Low-paid workers could earn hundreds of pounds more a year under Labour plans for the minimum wage to factor in the cost of living.
The opposition party said it wanted to scrap lower rates for young adults and instead have all over-18s entitled to the same living wage.
The proposals come as Britons face a cost of living crisis driven by soaring energy bills and rocketing inflation, which is now at 10 per cent. Meanwhile, wages are failing to keep up with the pace of increase.
Angela Rayner, Labour’s deputy leader, said her party would create a “genuine” national living wage for workers rather than a “fake living wage they can’t live on”.
The minimum wage rose from £8.91 to £9.50 an hour this April for Britons aged 23 and over – a 6.6 per cent increase.
Younger adults get lower rates, with £9.18 an hour for 21 and 22-year-olds and £6.83 for other over-18s.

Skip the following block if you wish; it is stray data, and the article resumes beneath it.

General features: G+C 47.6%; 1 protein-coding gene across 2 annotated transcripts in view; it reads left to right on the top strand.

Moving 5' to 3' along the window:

Labour said if it formed a government, it would instruct the advisory Low Pay Commission to set a minimum wage that covers the cost of living.
It did not say exactly how much its plans would raise wages by, instead saying it would leave that to the commission that advises the government.
The Living Wage Foundation makes its own calculations based on an everyday basket of goods and urges employers to pay people outside London £9.90.
That would give an over-23 working an average 36-hour week an annual pay rise of around £770.
“Working people contribute so much to the wealth of our country and it is only right they receive a fair day’s pay for a fair day’s work, not a fake living wage they can’t live on,” Ms Rayner said.
Rachel Reeves, the shadow chancellor, said: “Many employers already pay a real living wage and that is to be commended. But they should not be undercut by those who don’t, which is why we need a level playing field.”
Real wages fell at a record rate between April and June this year, according to official figures released this week.
Additional reporting by Press Association